Afghanistan dissolves 172 NGOs for misconduct
Afghanistan`s government, facing international pressure to wipe out corruption, said on Tuesday it had dissolved 152 Afghan and 20 international aid organisations, some for misconduct.
Kabul: Afghanistan`s government, facing
international pressure to wipe out corruption, said on Tuesday it
had dissolved 152 Afghan and 20 international aid
organisations, some for misconduct.
The economy ministry said licences for the
non-governmental organisations (NGOs) were cancelled for three
reasons -- some at their own request, some because they were
unable to secure funds and some for unspecified "misconduct".
"After a professional and legal investigation and
examination, a decision was made that 152 domestic and 20
foreign NGOs be dissolved," the ministry said in a statement.
The Filtration and Dissolution Commission, headed by
economics minister Abdul Hadi Arghandiwal, was set up by
President Hamid Karzai to assess the conduct of almost 1,500
aid organisations operating in Afghanistan.
Karzai is currently on a state visit to the United States
aimed at mending fences following a series of high-profile
outbursts by both sides.
Despite promising to deal with endemic corruption when he
took office for five more years in November, Karzai is widely
considered to have taken little action other than blaming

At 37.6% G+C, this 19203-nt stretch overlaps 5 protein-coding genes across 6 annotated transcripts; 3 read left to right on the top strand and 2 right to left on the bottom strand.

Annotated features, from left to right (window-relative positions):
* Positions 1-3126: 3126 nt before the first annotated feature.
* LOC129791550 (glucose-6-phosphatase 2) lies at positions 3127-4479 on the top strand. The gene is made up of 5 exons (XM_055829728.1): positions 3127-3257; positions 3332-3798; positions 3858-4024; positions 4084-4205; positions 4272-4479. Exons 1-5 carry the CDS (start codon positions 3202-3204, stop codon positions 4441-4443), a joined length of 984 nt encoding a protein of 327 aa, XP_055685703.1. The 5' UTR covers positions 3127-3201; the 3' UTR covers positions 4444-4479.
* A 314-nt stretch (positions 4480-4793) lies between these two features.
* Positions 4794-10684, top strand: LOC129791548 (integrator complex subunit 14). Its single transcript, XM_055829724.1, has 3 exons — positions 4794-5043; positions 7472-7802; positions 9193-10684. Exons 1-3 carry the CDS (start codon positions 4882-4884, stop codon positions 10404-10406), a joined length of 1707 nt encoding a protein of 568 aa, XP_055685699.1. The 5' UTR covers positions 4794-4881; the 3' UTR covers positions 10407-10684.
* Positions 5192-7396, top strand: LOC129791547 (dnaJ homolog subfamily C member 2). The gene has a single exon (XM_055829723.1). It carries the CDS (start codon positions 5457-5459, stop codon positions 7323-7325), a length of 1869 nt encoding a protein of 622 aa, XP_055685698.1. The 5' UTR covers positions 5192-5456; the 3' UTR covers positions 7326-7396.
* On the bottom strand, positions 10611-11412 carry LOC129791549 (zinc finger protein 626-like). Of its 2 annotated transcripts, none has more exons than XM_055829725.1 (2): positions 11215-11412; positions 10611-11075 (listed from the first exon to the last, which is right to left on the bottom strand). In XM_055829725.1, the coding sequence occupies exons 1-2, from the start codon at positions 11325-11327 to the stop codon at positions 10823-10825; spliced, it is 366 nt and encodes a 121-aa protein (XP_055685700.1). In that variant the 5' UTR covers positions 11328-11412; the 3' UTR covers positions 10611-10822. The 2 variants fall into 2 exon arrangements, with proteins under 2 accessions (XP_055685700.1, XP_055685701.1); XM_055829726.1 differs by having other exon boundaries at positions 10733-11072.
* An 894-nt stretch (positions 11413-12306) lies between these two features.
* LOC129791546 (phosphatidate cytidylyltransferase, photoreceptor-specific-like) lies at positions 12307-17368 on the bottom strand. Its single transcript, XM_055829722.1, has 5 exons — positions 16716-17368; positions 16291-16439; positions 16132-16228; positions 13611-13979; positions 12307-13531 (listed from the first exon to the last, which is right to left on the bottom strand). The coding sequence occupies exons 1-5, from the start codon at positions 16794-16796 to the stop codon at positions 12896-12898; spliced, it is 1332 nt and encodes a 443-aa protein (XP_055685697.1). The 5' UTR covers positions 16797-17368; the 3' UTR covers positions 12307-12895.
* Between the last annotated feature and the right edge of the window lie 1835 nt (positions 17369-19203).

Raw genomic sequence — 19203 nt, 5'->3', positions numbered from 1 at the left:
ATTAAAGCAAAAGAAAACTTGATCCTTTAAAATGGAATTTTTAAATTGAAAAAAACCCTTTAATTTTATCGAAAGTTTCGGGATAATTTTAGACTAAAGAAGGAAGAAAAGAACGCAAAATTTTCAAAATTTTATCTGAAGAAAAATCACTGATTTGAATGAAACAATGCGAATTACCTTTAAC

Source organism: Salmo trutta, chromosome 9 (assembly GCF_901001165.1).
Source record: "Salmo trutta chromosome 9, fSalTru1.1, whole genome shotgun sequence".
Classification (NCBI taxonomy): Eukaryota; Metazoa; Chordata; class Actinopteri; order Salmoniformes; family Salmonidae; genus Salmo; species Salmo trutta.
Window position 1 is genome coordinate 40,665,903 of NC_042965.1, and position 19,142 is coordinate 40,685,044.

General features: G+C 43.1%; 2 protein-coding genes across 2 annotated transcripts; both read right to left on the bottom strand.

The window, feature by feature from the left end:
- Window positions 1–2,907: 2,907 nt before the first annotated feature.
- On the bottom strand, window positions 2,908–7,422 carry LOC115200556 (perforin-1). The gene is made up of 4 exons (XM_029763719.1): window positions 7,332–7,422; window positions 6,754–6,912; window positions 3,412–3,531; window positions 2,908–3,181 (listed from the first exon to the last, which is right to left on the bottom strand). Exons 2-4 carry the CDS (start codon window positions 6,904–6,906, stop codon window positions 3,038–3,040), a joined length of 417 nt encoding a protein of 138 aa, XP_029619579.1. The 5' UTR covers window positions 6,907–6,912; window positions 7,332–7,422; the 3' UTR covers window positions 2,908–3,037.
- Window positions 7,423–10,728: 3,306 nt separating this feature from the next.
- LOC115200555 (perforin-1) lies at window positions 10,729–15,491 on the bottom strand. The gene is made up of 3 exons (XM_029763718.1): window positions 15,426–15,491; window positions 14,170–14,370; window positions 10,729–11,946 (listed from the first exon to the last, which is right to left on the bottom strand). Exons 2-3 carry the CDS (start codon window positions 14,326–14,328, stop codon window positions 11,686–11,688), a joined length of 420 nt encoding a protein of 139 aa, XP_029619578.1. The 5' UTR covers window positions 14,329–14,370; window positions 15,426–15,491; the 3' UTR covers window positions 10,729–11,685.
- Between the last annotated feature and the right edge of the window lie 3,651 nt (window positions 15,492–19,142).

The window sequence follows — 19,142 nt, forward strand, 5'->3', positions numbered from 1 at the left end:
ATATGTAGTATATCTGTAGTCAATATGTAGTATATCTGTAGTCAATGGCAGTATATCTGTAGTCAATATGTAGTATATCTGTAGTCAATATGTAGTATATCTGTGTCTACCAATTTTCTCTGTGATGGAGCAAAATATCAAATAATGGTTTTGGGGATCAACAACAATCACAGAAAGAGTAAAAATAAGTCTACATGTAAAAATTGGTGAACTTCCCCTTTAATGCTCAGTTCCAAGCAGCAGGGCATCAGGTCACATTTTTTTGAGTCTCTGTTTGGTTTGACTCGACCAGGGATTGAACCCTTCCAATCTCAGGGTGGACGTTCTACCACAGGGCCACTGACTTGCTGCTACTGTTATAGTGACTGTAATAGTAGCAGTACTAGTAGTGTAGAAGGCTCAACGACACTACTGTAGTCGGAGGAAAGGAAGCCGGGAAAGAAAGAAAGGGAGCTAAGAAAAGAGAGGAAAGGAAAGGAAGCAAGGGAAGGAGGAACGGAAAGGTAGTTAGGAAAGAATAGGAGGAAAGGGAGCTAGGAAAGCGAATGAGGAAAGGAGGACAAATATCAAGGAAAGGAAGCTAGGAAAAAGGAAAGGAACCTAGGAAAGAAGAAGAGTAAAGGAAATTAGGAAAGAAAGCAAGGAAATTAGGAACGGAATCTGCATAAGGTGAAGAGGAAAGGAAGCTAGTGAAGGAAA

donor nations for lax supervision of pledged aid.
Tens of billions of dollars in foreign aid has poured
into Afghanistan since the US invasion to rid the country of
the Taliban regime in 2001, yet much of it has disappeared
into private pockets with little trace.
While Karzai`s Washington visit is meant to return
relations to an even footing, pressure for him to act tough on
graft is unlikely to ease as Western public support on
engagement in the country continues to fall.
The United States and NATO have 130,000 troops in the
country keeping Karzai in power in the face of a Taliban-led
insurgency, with another 20,000 on the way by August.
Dealing with ineffective aid groups is seen as one way of
removing potential thorns.
"Some requested dissolution, some failed to present their
bi-annual work reports to relevant authorities over the past
two years and some were found to have engaged in activities
contrary to what they pledged in their mandate," Sediq
Amarkhil finance ministry spokesman told AFP.
Some 1,224 domestic and 301 foreign NGOs are still
registered with the ministry, operating in a various sectors.
This is not the first time the Afghan government has
dissolved aid organisations -- last year the commission
cancelled the operating licences of 255 domestic and 13
Aid groups play a significant role in delivery of key and
vital services both on humanitarian grounds, and strengthening
the leadership and legitimacy of the government.